About the book
Bink feels like they’re not good or smart enough every time they make a mistake or struggle to do something. Then Bink learns that making mistakes or not knowing something isn’t bad or wrong, as they’re all opportunities to learn something new.
By staying curious, Bink builds self-confidence and learns another valuable lesson: to treat themself and others with greater compassion.
What people are saying
I can't recommend this book enough!
Nothing cuts off a young child's curiosity faster than when they worry about making a mistake or don’t know something. In this brilliant book, preschoolers learn that it's not only okay to have an uh-oh, but it’s also a kind of blessed state, a ‘present’ in Do’s words. It’s an essential part of the journey of discovering ‘what is and what isn't.’ It's a message young children need to hear. I can't recommend this book enough!
-- Teacher Tom, author of Teacher Tom's First Book
and Teacher Tom's Second Book
Educators and parents can use this book!
It's Okay Not to Know teaches kids that not knowing something is an opportunity to learn and inquire. Educators and parents can use this book to start or extend a conversation about having a growth mindset (I can't do that YET) versus a fixed mindset (I can't do that). Quality books that support this idea can be really beneficial in growing a child's confidence both in school and in general.
-- Heather Craig, Mill Park Elementary School
Open[s] the door for much needed social emotional learning
Do's new book teaches young children emotional regulation with easy, everyday activities, opening the door for much-needed SEL (Social Emotional Learning). Brenda Do has captured the essence of this in her new book. The use of repetition is essential for young readers. As a Special Education Teacher, the use of simple phrases makes it easy to incorporate into social skills lessons.
-- S. Selby M.Ed, Special Education Teacher
Young children learning in two languages will identify with the message
Young children learning in two languages in a Dual Language program will identify with the message in this beautifully illustrated book about looking at challenges as uncovering ‘presents’ when learning new things, and that it is perfectly okay for them to make mistakes, not know all the answers, and to tackle through inquiry the way things work.
- Blanca Harvey, Dual Language Facilitator K-8,
Biliteracy Instructional Coach
Opens the door for parents to have these conversations...I love this!
This story teaches kids that it’s okay to make mistakes and that good can come from them. My four-year-old quickly picked up on what was going on in the book and how the character felt. We talked about how he felt when he made a mistake, so Do opens the door for parents to have these conversations while enjoying a beautiful story. I love this!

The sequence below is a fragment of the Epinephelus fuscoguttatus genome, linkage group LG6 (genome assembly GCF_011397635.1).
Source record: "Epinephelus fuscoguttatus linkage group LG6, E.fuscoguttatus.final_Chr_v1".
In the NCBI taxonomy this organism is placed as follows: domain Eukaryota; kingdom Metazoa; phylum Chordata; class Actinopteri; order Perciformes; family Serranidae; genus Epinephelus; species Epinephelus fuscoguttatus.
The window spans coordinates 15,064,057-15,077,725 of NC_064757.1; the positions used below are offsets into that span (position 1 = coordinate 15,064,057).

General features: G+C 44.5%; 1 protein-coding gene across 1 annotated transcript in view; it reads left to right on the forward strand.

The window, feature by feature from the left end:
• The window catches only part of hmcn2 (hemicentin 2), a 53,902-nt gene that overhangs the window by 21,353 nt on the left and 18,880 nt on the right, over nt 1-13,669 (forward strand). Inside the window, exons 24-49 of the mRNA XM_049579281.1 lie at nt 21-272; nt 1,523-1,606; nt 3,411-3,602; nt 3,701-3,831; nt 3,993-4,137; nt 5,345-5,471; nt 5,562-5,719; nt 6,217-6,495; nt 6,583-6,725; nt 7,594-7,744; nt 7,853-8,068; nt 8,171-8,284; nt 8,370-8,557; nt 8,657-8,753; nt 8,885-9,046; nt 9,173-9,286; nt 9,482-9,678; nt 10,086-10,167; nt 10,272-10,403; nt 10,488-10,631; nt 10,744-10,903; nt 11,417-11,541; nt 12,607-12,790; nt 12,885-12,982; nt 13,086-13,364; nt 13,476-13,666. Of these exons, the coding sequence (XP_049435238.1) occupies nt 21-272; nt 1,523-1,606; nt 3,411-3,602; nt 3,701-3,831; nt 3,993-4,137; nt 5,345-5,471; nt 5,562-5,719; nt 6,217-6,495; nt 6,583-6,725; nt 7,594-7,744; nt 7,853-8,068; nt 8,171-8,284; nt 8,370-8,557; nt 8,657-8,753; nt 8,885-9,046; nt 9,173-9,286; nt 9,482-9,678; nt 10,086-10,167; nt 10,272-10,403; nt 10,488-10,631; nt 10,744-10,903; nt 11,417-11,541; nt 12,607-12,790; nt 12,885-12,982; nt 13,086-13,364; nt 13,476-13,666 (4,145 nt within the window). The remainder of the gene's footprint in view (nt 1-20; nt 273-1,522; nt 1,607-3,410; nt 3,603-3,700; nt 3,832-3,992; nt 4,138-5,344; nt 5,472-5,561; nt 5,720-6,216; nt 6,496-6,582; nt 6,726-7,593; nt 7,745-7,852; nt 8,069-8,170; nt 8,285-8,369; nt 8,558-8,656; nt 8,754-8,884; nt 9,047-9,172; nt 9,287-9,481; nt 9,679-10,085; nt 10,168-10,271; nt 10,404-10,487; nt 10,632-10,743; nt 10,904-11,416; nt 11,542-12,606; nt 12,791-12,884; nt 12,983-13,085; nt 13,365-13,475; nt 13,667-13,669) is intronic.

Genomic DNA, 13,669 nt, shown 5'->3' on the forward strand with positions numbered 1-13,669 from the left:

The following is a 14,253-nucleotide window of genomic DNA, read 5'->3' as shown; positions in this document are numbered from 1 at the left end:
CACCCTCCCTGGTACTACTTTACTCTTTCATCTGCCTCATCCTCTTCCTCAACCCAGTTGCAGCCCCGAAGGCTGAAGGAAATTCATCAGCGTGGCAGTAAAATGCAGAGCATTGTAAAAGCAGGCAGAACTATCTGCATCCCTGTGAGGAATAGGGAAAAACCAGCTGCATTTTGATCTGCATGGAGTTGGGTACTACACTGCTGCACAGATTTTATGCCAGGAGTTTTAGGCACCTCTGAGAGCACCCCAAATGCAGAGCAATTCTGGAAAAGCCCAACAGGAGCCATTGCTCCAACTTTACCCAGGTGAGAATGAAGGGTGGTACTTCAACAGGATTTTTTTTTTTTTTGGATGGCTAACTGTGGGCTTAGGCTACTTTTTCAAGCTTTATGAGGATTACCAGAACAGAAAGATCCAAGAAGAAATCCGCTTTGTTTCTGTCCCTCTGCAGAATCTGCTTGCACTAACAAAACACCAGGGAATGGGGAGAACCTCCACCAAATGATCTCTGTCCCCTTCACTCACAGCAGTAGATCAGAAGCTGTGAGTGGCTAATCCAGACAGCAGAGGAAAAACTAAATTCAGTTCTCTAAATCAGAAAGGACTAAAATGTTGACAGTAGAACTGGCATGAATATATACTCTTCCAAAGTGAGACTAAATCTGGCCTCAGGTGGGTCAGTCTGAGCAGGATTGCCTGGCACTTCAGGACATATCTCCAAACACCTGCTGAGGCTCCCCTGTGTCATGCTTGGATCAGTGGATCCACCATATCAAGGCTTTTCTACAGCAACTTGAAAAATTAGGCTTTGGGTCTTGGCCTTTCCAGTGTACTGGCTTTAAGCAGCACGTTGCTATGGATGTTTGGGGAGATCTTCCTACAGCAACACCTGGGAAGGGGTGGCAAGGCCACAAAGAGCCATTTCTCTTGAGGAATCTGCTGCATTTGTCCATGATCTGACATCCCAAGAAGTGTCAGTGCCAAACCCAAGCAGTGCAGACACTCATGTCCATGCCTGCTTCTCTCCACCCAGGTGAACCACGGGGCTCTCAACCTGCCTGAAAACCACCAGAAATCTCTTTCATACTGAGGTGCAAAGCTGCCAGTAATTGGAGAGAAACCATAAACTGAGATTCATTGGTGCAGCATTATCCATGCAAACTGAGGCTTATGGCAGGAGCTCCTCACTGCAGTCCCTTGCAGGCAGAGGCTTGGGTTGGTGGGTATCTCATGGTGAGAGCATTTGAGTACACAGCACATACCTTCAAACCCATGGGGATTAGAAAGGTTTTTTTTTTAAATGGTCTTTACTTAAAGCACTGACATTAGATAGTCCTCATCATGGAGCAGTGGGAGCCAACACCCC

-- Lourdes Gonzalez Torres, KSD Migrant Mental
This is a great addition to a young child's bookshelf!
This book uses simple language to give children options for turning mistakes into learning experiences and sharing their learning with others. The child-centered, repetitive wording is memorable for a little one, who can use it in their own explorations of their world. The engaging and brightly colored illustrations can capture a young book-reader’s attention. This is a great addition to a young child's bookshelf!
-- Julie Thiel, Elementary K-2 Educator and Reading
It will captivate the imagination of 3- to 5-year old readers
Brenda Do’s It’s Okay Not to Know is a delightful children’s book written with whimsy and wit, which has beautiful, full-page, colored illustrations by C.S. Fritz. From beginning to end, it will captivate the imagination of three- to five-year-old readers and assure them that it is okay not to know or to have an uh-oh.
- Heidi Eagleton, author of Maddie’s Tails: So, You
Think I Should Be a What?
What a wonderfully endearing and rhythmic read!
In the highly pressurized world in which we raise our children of today, this simply and beautifully illustrated book reminds readers of the importance of mistakes as a vital part of learning, and the precious gift of self-discovery. The author gently relays that ‘uh-oh's’ are like getting a present of childlike wonder, curiosity, and imagination, and that 'not knowing' builds the vital skill of supportive encouragement of self and others. What a wonderfully endearing and rhythmic read to help instill self-efficacy and empathy in our children!
- Alayna Septon, Elementary School Counselor
I'm a copywriter who spent nearly two decades helping businesses communicate in a way that's less corporate-ty and more human. So that they can connect more meaningfully with the people they serve.
As a copywriter, I'm always trying to understand why people think and do what they do. So, I geek out on behavioral psychology books and like to casually observe people in everyday interactions.
People often ask why I wrote a children's book. The short answer: Growing up can be tough; I want to help soothe the experience.
I believe children come into this world knowing they're powerful and limitless. But then, well-meaning adults and the challenges of life cause them to doubt themselves--until they grow up forgetting how amazing they are.
This book helps kids (and let's be honest, adults too) find relief from the self-doubt and stress that they sometimes feel. So that they can spend more days showing up fully as their beautiful, incredible selves.